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I'm just wondering if it is semantically correct to use traits to build game objects. On one hand, I view this as a has a relationship (an object has components), but on the other hand I view components as composing an object.

For example. You have a GameObject. A GameObject does pretty much nothing on its own, but the things you mix into it give it additional properties. Components could be HealthComponent (has health), PhysicsComponent (simulates physics), ClickableComponent (can be clicked).

I like the idea of using traits because all of the properties and methods are added on the original object and I can do player.getHP instead of player.getHealthComponent.getHP. On the other hand, I find the naming and semantics of using traits weird. trait HealthComponent extends GameObject - this doesn't make sense. A HealthComponent belongs to a GameObject, it doesn't fulfill the is a relationship that's implied by extend. Am I correct in assuming that traits are normally treated as specialized versions of their parent class? If so, how would I name something like the above object?

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up vote 3 down vote accepted

If you want to restrict the types your trait can be mixed in you can express the dependency as a self-type:

trait Health { self: GameObject =>
 // ...
}

class Player extends GameObject with Movement with Health

This way your trait does not extend GameObject but can only be used as a mixin for subtypes of GameObject.

See also Understanding Scala's Cake Pattern and the linked article.

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That's better, thanks. But if both Player and Movement define method foo, how can I make it so both get called (something that works like super)? – ryeguy Apr 7 '11 at 1:08
2  
You can't. You can override methods but you cannot call the super type's implementation. If you need to do that you have to use inheritance. – Moritz Apr 7 '11 at 1:23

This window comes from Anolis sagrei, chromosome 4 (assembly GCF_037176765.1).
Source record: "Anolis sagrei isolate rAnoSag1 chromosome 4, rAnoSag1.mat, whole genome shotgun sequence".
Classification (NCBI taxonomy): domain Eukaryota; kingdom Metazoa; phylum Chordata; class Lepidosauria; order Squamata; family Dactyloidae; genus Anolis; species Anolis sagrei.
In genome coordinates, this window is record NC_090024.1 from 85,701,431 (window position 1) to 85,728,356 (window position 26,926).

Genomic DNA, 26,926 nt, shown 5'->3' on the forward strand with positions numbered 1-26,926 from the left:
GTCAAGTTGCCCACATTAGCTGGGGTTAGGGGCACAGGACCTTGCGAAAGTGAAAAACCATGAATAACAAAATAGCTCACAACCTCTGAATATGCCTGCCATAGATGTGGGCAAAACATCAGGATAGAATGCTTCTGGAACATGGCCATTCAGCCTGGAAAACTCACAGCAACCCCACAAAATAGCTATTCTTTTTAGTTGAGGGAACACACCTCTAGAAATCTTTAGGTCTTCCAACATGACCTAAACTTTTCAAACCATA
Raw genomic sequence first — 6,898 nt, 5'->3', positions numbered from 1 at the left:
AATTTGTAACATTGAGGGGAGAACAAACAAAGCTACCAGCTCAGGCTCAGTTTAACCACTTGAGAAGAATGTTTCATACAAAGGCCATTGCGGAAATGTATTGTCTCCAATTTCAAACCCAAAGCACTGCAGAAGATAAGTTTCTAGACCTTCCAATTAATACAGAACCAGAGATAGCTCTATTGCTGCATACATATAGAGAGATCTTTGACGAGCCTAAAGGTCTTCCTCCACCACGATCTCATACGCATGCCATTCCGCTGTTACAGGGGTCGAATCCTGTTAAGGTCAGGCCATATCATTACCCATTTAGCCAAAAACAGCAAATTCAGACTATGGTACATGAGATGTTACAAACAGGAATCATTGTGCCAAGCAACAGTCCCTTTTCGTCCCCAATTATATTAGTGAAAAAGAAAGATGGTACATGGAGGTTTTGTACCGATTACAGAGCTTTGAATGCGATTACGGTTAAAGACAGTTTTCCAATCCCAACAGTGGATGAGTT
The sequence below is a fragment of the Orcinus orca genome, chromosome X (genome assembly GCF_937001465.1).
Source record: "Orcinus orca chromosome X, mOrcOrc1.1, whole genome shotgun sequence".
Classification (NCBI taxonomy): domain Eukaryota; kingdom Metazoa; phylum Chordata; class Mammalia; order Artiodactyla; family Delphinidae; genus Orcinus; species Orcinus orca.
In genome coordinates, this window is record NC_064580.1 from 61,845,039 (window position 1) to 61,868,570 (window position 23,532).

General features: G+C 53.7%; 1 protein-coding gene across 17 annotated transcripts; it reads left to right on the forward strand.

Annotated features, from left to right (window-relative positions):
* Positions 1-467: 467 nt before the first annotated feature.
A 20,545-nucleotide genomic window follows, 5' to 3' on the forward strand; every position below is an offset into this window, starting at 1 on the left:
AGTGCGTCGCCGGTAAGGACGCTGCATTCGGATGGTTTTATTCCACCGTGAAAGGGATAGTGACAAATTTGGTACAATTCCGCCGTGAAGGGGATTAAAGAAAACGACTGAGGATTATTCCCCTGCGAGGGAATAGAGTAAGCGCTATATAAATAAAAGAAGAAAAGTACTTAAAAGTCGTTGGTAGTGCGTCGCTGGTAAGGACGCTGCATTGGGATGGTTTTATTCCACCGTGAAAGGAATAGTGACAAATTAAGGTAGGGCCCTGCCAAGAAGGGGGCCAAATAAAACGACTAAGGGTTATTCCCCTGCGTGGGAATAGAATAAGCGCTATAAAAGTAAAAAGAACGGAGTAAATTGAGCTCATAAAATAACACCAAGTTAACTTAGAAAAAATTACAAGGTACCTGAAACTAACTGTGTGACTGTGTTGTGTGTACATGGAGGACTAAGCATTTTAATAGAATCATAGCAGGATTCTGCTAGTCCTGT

2  
You can call the super type's implementation without inheriting from the super type by using abstract overrides. Your traits must inherit from a common interface that declares the foo method, though. I'll demonstrate this in an answer. – Aaron Novstrup Apr 7 '11 at 16:28

To supplement @Moritz's answer, it's also possible to stack related behaviors without inheriting implementation from the super type:

trait HasFoo { def foo: Unit }

class GameObject extends HasFoo {
   def foo = {}
}

trait Health extends HasFoo { 
   self: GameObject =>

   abstract override def foo = {
      println("health foo")
      super.foo
   }
}

trait Dog extends HasFoo { 
   self: GameObject =>

   abstract override def foo = {
      println("dog foo")
      super.foo
   }
}

scala> val g = new GameObject with Health with Dog
g: GameObject with Health with Dog = $anon$1@33b7b32c

scala> g.foo
dog foo
health foo
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"trait HealthComponent extends GameObject- this doesn't make sense. AHealthComponent` belongs to a GameObject" -- what you want is self types, and building according to the cake pattern:

So you have

trait HealthComponent {
   me: GameObject =>

   def inspect { me.querySomeGameObjectProperty }
}

val x = new GameObject with HealthComponent with ...

"Am I correct in assuming that traits are normally treated as specialized versions of their parent class?" -- I wouldn't say so. If you go for a bottom-up approach like the above, you don't think so much as traits being subtypes of some parents, rather the other way round (larger components being composed of and specialised by traits)

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